Better ways to reapportion Congress

A state’s apportionment in the House of Representatives is determined by the Constitution, Article I, Section 2:

Representatives … shall be apportioned among the several States which may be included within this Union, according to their respective Numbers, which shall be determined by adding to the whole Number of free Persons

Maybe there’s a better way to apportion representatives? (Any change would require changing the Constitution, but let’s ignore that difficulty in this thread.)

Here is my suggestion. Apportionment would be by the total number of voters in the previous three presidential elections. Could be longer, could be shorter; I think two is too short because many presidents serve for two terms, and four seems way too long.

So, instead of the Census used to reapportion (could still be used for other purposes), the total number of people who voted in the previous three presidential election would be used. I foresee multiple effects.

  1. States with higher voter turnouts would get more representatives.
  2. States with more voter suppression would get less.
  3. States with more unnationalized immigrants would get less.
  4. States with more underage people would get less.

I think effects 1 and 2 are net benefits. State governments need strong encouragement to increase turnout and reduce suppression. Some states return to the “you count for representation, but not for voting” paradigm is extremely anti-democratic, like the old three-fifths compromise.

Point 3 would have a short-term impact on states with large immigrant populations, but the states would have a strong incentive to get them naturalized and reduce the long-term impact. Likewise, point 4 is self correcting, as they age up to voting age.

By the way, I worked things out as if the House were reapportioned following the 2016 presidential election.

Anyone else have ideas for improving Congressional apportionment?

Do states have control over naturalization, or is that the federal government? It the feds control it, that would give incentive to speed up or slow down naturalizations in certain states.

Your system would also encourage outside-influenced voter suppression, something that already happens via misinformation and would now be further incentivized.

Voter fraud (which is currently not an issue) would suddenly have huge payoffs in safe states - if nobody is going to question California going blue, maybe they won’t question a few million extra blue votes.

Before we can come up with something “better”, we need to know what the OP thinks is wrong with the current system. Then design policies to address those shortcomings, whatever they are.

I certainly have my opinions on how apportionment (and districting) are badly broken.

But I’d like to know which problems the OP sees. His proposal seems to be nothing more than “Pull an idea out of a silly hat and use it to generate a whole new bunch of strange side effects in addition to the existing ones.” IOW, it’s a classic “solution in search of a problem.” And not a even a good solution at that.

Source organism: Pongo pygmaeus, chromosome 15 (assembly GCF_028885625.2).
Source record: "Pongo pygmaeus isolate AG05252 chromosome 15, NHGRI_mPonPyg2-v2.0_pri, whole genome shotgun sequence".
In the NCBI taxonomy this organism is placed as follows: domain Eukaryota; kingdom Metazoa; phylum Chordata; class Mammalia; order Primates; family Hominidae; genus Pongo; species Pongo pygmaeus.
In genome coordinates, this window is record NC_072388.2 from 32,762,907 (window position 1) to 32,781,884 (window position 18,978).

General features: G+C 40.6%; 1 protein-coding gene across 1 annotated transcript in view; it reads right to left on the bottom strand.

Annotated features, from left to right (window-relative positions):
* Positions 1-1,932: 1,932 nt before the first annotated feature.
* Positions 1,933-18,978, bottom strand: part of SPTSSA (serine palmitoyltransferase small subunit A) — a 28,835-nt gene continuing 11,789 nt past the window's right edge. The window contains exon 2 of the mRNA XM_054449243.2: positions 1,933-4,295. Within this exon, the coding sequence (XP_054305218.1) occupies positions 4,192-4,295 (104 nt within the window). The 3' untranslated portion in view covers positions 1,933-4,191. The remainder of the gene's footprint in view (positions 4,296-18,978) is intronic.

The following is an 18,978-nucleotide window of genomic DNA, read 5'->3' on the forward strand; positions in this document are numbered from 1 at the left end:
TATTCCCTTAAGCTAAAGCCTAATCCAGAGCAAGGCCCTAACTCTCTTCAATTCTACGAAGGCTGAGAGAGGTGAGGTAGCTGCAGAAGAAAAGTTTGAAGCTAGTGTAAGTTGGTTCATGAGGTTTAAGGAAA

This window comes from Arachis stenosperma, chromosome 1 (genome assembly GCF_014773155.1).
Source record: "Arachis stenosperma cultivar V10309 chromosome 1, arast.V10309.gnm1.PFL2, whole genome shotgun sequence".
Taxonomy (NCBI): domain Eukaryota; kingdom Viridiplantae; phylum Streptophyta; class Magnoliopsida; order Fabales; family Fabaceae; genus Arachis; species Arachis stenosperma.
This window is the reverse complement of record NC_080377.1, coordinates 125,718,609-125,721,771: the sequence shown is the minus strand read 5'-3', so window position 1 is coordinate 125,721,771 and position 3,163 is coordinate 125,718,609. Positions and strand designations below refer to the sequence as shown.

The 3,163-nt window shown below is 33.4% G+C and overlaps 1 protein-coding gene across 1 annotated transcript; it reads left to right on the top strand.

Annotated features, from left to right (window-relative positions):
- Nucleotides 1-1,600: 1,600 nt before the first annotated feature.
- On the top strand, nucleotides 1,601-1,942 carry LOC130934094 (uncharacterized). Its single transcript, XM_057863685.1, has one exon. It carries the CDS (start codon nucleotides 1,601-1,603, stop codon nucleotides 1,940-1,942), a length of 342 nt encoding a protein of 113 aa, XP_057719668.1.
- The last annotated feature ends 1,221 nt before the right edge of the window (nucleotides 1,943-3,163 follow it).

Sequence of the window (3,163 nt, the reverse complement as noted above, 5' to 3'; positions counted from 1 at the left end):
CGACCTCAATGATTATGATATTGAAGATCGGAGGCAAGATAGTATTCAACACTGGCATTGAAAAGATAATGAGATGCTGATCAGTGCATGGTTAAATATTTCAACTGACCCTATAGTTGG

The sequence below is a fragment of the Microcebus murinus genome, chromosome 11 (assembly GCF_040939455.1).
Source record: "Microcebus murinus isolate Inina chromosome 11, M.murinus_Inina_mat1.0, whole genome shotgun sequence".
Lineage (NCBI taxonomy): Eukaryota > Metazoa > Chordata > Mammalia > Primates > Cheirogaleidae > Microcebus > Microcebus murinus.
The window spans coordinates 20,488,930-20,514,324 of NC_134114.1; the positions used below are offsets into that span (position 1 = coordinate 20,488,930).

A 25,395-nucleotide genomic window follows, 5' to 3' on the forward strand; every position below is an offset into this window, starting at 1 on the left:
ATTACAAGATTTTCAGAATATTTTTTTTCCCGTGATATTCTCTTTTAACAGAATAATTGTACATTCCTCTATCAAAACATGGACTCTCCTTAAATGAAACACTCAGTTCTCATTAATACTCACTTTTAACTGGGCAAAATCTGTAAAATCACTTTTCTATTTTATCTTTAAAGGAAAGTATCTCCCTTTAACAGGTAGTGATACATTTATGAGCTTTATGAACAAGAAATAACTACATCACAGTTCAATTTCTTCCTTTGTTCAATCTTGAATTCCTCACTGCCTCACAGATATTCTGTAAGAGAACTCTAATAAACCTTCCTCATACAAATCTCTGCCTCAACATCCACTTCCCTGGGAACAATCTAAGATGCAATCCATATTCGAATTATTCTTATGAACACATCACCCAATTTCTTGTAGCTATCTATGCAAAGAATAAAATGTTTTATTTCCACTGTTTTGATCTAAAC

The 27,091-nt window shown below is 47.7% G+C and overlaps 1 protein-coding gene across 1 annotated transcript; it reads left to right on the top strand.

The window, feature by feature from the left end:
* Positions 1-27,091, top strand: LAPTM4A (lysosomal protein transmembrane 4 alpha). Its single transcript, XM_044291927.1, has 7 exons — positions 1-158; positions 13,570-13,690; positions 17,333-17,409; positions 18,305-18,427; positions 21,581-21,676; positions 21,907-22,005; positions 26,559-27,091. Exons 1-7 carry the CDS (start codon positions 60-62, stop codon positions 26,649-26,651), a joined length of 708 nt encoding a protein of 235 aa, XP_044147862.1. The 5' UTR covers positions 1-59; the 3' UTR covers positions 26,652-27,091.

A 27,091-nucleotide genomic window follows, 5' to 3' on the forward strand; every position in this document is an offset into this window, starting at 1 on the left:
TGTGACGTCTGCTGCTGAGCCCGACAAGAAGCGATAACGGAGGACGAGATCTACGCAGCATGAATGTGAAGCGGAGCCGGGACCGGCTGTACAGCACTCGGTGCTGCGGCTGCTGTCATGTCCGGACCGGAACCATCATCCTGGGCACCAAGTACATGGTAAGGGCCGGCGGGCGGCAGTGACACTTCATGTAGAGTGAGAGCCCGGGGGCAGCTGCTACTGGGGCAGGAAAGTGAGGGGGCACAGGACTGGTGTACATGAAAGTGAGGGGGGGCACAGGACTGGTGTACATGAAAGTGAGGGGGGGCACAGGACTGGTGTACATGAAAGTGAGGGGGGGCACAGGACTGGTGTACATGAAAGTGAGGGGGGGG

Not to speak for the OP but we do indeed have apportionment problems. Partly because the House isn’t big enough to allow more equal representation. A simple fix like using the Wyoming Rule to determine the number of congresspeople would be a step in the right direction.

First past the post voting and gerrymandered districts are also major obstacles to providing the best representation we can achieve. Rep. Don Beyer’s Fair Representation Act takes aim at both of those problems and I hope it catches on.

The voting age population accounts for 247 million citizens. You would disenfranchise more than 82 million citizens who have a right to be represented.

The federal government has control over immigration, so that could be a problem and may already be a problem. But the states will have an incentive to make it easier, as far as they can.

Good points, but in opposite directions. I think we have protection against ballot-box stuffing; maybe it’s not sufficient and should be improved. And states will be highly incentivized to counter voter suppression of any sort, unlike the current situation.

I thought I described my thoughts here:

Ask me something more specific if you wish.

As I said:


I’ve brought this up before.

True. And those same citizens cannot vote or drink alcohol and are restricted in many other ways.

So they become second class citizens. Shall we deny them due process and other constitutional rights as well?

They continue to be second class citizens.

So by your approach, your 17-year old gets busted for a criminal act. Since they are a second class citizen without due process, you never see them again.

That is your suggestion, not mine.

How many members would the House of Representatives have if the constitutional had not been amended to have the House have the current numper of reps?

The Constitution was never amended to fix the current number of representatives. The size of the House has always been changed by ordinary legislation and it could be changed again by ordinary legislation.

This is actually already required by the Constitution.* It has just never been enforced, even it when it was blindingly obvious that there were states suppressing the majority of their lawful voters.

*Section 2 of the 14th Amendment:

Criteria 1,3 and 4 appear to be objectively measured criteria.

Criteria 2 appears to be a subjectively measured criteria…which would be fraught with litigation, judiciary involvement in the political process. No thanks.